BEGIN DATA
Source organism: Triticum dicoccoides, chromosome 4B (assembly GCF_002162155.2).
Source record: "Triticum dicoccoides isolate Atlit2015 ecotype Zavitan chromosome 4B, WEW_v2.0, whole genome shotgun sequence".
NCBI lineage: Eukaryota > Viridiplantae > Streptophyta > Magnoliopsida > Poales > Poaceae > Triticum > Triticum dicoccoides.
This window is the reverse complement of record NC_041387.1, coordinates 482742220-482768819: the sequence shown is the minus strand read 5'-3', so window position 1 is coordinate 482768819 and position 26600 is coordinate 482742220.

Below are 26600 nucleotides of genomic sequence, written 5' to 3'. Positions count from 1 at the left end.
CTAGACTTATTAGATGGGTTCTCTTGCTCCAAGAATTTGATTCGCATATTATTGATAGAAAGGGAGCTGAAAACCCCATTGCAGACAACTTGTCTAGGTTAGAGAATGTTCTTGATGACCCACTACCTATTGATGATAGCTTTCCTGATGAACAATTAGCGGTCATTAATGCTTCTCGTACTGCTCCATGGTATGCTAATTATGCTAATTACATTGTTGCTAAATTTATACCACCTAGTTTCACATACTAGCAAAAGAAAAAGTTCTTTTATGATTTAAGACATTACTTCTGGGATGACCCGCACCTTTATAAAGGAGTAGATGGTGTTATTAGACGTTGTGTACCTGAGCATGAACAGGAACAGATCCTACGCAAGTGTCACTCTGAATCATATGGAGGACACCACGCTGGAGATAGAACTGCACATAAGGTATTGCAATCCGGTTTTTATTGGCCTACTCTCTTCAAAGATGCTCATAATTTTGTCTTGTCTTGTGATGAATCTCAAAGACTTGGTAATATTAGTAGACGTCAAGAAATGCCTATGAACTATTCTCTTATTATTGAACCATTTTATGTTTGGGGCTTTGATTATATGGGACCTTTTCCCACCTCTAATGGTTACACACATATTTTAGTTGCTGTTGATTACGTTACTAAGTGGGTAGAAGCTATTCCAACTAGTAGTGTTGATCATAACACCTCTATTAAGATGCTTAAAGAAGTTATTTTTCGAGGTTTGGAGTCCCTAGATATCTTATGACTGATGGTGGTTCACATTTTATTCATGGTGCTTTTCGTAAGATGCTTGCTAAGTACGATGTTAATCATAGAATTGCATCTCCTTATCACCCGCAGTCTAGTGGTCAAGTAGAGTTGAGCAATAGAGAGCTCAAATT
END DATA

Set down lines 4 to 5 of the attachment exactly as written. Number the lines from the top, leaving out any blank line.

This window is the reverse complement of record NC_041387.1, coordinates 482742220-482768819: the sequence shown is the minus strand read 5'-3', so window position 1 is coordinate 482768819 and position 26600 is coordinate 482742220.

Below are 26600 nucleotides of genomic sequence, written 5' to 3'. Positions count from 1 at the left end.